- Churn problem? Net new ARR takes a hit, increasing burn multiple.
- Sales efficiency issues? New ARR suffers.
- CAC too high? Cash burn increases.
- Too many new hires? Again, cash burn increases. The same goes for a gross margin issue or lack of spending discipline.
Here’s a useful rubric for evaluating your burn multiple:
Cash flow timing
If you don’t project your Balance Sheet and Cash Flow, you won’t have a good grasp of your cash flow timing. Consider these factors:
- Contract terms for customers delay revenue on the P&L compared to actual invoicing. For instance, a multi-year contract paid upfront means more cash in the short term. Still, you’ll recognize the revenue on the P&L over the contract’s life.
- Customers may pay you over a few months, and some accounts are uncollectible.
- Revenue and cash both lag behind marketing spend. It may take 6-9 months before marketing spend produces leads that then end up as customers. This alone could change your cash runway by a few months.
In reality, only a handful of levers dictate SaaS projections. Your SaaS financial model should highlight the inputs that impact your projections the most. That way, you can focus your efforts on improving them (an 80/20 win). For instance, lowering your cost per lead won’t move the needle if your sales team fails to close deals. Instead, that time and money would be better spent on sales rep training.
Gut checks and other tips
A few structural checks for your financial model spreadsheet go a long way too:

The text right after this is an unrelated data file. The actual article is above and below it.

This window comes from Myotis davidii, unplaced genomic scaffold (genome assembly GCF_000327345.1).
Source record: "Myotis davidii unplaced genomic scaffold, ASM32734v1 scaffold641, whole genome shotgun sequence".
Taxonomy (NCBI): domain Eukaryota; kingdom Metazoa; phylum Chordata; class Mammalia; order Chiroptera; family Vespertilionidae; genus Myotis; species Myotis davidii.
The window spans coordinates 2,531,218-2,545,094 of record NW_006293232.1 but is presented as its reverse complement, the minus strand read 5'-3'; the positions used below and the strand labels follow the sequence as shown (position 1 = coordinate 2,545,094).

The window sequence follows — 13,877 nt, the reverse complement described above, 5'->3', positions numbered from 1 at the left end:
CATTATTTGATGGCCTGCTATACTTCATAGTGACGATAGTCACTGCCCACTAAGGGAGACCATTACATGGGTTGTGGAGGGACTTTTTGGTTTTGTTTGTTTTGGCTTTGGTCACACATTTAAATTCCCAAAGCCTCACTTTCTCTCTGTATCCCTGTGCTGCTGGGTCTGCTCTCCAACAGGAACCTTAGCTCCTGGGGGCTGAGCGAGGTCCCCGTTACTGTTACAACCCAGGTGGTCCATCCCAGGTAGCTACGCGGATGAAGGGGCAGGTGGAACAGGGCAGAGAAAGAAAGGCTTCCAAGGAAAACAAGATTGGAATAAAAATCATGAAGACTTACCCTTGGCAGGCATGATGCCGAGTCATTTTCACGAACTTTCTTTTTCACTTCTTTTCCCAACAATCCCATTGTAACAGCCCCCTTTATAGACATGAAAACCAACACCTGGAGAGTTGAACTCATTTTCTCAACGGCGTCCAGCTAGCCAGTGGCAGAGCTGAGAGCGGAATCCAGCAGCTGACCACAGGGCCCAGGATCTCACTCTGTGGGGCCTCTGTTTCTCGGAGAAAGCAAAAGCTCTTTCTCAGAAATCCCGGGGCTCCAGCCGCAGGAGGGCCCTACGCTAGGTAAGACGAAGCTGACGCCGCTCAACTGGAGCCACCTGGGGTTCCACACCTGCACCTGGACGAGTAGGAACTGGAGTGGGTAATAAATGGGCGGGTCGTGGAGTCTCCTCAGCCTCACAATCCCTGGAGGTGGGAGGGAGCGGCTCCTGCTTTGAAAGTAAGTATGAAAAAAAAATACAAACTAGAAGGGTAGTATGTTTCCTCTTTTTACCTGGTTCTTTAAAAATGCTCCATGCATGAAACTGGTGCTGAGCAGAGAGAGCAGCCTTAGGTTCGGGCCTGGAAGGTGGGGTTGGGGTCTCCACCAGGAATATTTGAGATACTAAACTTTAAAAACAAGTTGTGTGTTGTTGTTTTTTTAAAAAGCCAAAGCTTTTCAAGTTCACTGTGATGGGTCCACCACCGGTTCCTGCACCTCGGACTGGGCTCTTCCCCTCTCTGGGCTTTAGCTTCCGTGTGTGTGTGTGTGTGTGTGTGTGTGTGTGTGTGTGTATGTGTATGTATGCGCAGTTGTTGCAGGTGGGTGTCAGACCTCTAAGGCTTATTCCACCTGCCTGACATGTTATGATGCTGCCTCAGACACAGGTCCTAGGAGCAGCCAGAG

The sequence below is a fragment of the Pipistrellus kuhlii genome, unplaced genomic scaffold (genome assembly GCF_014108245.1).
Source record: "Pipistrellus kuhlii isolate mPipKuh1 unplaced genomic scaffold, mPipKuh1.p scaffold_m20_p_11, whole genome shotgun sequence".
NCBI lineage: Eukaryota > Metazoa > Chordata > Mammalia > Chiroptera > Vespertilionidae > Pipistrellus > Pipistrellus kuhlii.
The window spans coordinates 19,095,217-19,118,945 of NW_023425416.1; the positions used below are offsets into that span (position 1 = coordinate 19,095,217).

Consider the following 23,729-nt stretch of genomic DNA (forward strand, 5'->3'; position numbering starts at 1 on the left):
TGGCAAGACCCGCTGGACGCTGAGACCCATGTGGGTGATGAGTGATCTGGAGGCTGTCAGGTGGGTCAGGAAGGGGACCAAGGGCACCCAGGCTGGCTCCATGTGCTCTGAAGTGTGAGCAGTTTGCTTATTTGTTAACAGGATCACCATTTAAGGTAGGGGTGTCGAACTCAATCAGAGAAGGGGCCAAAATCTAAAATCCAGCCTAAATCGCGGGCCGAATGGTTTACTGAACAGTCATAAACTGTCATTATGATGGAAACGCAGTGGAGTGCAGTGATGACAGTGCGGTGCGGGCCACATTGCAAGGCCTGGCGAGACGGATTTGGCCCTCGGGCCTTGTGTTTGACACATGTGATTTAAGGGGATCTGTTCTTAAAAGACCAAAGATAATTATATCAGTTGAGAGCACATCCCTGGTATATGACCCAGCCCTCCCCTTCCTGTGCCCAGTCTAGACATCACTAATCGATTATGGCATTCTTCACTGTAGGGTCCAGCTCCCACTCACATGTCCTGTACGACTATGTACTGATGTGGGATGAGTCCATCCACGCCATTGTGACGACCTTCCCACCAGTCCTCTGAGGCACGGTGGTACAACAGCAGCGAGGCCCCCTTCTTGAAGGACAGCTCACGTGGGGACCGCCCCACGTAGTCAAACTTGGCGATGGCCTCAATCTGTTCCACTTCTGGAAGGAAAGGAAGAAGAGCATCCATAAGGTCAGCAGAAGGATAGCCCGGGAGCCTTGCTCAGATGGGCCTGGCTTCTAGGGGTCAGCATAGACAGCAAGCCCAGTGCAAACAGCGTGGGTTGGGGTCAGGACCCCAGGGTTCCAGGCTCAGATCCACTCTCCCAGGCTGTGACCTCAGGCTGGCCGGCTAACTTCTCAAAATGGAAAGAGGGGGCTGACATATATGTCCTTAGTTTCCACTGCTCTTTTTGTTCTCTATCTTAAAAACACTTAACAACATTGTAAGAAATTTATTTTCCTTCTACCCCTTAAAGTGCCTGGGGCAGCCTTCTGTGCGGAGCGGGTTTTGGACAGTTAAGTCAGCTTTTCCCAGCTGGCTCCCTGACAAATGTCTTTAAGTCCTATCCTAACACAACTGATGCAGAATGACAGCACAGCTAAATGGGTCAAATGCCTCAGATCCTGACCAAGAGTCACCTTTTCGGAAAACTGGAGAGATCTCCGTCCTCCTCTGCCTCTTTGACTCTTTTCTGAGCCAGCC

- Use simple formulas
- Document decisions and structure
- Use the Find tool to track down “#REF!”, “#DIV/0!”, “#N/A”, and “#NAME?” formula errors
Also, aggregate detailed P&L line items so your P&L is comparable to public SaaS companies:
pattern matchers investors can compare your SaaS metrics against industry benchmarks.
Be careful here, since incorrect allocations can muddy the waters. Make sure to get these right:
- Customer success payroll -> cost of revenue
- Sales rep payroll -> sales & marketing
- Commissions -> sales & marketing
Other checks to consider:
- Match cash on the Balance Sheet to cash on the Cash Flow.
- Ensure Assets = Liabilities + Equity on the Balance Sheet.
- Make the model easy to update each month.
Keep in mind, garbage in garbage out still applies no matter how solid your model structure is. Financial modeling is a cross-functional exercise. You have to collaborate with other teams to confirm your assumptions. If you work in isolation, your model won’t reflect your business strategy.
Here are some other inputs to build into your model:
- Cost of revenue (COGs) – the marginal costs to serve your product to customers. Gained new customers this month? Great, now you need more seats for that third-party tool embedded in your product. In other words, COGs determines how profitable each customer is to you. Your SaaS valuation (and investors) are sensitive to this.
- Equity, venture debt, and lines of credit – add capital raises to your balance sheet projections. Use them to support your narrative and explain planned strategy shifts.
- Customer onboarding period – many SaaS products have an implementation or setup phase. Often, this gap is another chance for customers to churn. If it applies to your company, include the probability as an input. That way, it can tail off over time to show onboarding process improvements.
- Other expenses:
- Software subscriptions
- Commissions (for new customers and renewals)
- Rent and office supplies
- Travel and entertainment
- Audit, tax, and legal expenses
- Depreciation and capex
Veritas in numeri (truth in numbers)
To sum up, a credible SaaS financial model bolsters the narrative for your company’s future. But the truth is they’re difficult and time-consuming to build from scratch. Most homegrown models raise eyebrows and don’t support a cohesive narrative. That’s why we’re giving you this free SaaS financial model Google Sheets template. You’ll get credible projections based on your business’s key drivers. It also produces SaaS metrics and pro forma SaaS financial statements for you.